Growing in Love of God and Neighbor

Getting Started

Hello Friends,

I am excited to be taking the 21 Day Racial Equity Challenge as part of my Lenten observance this year. The 21 Day Racial Equity Challenge is a self-paced journey through options of articles to read, videos to watch and suggestions of ways to reflect, connect, engage and act. Depending on the time you wish to devote you can opt for ‘bite size,’ moderate or challenging Racial Equity studies and reflection.  It is my expectation that this journey will raise questions – some of them difficult – about equality, justice, and our interpretation of these ideals. The questions may not be new, but perhaps the clarity and urgency with which we reflect on them are.  

On our Trinity Racial Reconciliation page you will findlinks to the website for the 21-Day Racial Equity Challenge and a similar website of resources from the Episcopal Church. Get started today, and even if you only have 15 minutes to spare, try to return to this site daily over the next 21 days (or throughout the 40 days of Lent) to engage, question, comment and connect.

I began my challenge by reading the article by Gina Crossley-Corcoran that is linked on the list of resources.  The article is entitled ‘How to Explain White Privilege to a Broke White Person.’ I found the article very illuminating.  This explanation of white privilege helps to peel away the layers of beliefs that have contributed to some of the challenges and divides of our present day.  It crystalized (for me) a working definition of white privilege:  a life where obstacles have been encountered, but race has not been one of the obstacles. Does this seem compatible with your working interpretation of ‘white privilege?’  Please share your thoughts on that – along with what you are reading, discussing and reflecting upon at the start of Lent – in the comments below.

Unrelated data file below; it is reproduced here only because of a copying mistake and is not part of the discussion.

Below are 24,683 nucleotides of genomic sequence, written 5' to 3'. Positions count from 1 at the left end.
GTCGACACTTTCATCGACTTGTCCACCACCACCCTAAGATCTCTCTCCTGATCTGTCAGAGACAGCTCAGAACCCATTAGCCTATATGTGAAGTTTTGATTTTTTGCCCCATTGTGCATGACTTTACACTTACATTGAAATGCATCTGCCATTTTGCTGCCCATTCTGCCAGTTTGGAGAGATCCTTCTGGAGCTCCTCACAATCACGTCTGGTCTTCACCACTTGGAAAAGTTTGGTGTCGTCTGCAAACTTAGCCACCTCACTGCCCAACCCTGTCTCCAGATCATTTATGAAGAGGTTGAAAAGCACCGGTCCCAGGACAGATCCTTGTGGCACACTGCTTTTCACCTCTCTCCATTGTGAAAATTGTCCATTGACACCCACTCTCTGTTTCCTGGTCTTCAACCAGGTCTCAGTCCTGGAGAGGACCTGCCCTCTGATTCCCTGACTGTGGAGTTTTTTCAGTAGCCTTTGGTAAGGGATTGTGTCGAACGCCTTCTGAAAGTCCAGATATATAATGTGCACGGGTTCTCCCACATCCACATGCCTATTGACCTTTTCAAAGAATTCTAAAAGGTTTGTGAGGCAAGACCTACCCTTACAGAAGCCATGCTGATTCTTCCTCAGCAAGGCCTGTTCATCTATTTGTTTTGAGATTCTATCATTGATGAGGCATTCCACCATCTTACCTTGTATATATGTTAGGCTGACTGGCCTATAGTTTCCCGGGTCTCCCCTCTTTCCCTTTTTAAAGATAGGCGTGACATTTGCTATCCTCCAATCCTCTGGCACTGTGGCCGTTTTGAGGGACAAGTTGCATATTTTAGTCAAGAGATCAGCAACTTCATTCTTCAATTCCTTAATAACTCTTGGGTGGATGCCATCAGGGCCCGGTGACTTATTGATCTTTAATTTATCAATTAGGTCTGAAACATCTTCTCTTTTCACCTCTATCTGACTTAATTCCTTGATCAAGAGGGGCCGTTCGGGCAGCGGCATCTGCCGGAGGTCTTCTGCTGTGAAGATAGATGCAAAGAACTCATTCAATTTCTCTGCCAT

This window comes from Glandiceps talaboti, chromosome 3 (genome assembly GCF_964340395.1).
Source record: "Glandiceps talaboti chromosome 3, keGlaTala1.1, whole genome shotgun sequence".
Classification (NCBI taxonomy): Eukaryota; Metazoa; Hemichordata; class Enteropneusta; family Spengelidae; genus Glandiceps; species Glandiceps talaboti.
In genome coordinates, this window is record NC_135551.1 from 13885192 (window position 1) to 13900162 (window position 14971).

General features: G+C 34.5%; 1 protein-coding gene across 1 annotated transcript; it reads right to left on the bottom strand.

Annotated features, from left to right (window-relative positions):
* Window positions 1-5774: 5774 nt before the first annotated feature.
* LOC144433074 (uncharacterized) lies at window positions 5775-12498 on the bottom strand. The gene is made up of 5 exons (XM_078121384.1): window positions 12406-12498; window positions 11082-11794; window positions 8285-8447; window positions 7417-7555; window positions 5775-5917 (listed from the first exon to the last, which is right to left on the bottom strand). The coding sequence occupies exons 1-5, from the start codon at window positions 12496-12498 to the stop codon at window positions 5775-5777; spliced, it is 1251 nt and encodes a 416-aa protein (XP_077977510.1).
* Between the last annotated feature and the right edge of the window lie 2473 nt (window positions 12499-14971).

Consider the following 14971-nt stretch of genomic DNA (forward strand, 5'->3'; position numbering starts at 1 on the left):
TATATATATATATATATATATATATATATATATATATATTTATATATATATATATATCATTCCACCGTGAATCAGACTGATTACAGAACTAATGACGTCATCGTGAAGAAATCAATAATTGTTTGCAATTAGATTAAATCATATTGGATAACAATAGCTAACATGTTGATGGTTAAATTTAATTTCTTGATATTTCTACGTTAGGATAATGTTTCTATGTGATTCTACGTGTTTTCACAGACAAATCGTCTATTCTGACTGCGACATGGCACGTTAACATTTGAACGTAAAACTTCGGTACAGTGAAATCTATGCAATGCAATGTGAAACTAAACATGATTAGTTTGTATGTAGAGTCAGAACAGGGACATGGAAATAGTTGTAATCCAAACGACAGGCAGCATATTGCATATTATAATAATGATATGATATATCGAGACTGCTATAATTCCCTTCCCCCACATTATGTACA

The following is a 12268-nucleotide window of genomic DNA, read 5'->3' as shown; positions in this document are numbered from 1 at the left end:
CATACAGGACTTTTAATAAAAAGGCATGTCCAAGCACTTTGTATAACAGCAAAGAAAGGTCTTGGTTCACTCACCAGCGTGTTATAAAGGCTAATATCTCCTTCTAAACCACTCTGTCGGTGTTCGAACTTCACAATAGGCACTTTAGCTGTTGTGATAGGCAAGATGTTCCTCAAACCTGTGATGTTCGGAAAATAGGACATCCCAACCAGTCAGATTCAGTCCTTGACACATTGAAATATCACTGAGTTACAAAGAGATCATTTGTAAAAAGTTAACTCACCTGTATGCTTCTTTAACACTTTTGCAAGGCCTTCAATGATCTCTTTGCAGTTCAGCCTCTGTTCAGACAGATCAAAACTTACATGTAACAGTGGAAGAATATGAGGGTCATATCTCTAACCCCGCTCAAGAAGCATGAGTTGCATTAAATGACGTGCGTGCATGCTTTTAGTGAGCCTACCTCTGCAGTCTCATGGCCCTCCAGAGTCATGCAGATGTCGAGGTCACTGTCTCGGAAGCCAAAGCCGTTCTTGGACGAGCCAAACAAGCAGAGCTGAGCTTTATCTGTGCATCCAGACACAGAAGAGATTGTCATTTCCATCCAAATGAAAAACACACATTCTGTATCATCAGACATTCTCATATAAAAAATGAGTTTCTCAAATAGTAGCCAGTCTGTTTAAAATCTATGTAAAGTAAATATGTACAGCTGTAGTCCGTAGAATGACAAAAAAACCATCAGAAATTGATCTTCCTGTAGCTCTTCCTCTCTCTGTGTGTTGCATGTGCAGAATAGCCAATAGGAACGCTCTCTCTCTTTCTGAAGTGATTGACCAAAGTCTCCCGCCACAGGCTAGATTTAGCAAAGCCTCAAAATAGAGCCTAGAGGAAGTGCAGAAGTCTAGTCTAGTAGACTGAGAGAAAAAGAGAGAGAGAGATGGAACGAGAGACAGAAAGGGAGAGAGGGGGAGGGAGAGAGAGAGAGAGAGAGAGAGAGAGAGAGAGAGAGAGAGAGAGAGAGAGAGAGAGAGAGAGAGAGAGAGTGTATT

One Comment

  1. Hello Sharon,
    I was happy to to “meet” you on the Zoom Bible session this afternoon. I am new to Trinity. I moved to Medford Leas in October 2019, so with the Pandemic shut-down have not met that many people at Trinity in person.

    I read the article you mentioned and I can understand how a poor-white woman would not feel that she was privileged. However, I’m just as certain that we are all, as white citizens, privileged in many ways. I know from readings and a few personal experiences of the discrimination that people of color experience. My fear is that the interests brought about by the Black Lives Matter movement and all the literature, movies and TV shows will be overshadowed by the income/wealth gap issue (which is just as much a problem) because it is easier for government to alleviate that gap than to address racism. Racism is so embedded in our history as a nation. But still we must try.

    As far as reading goes, among other things, I read Ta Nehisi Coates “Between the World and Me” which taught me where the violence comes from, and I’m participating in the Trinity discussion of “White Rage.”

    So, I’ll be happy to look in on your blog on occasion to read another perspective.
    Be Well,

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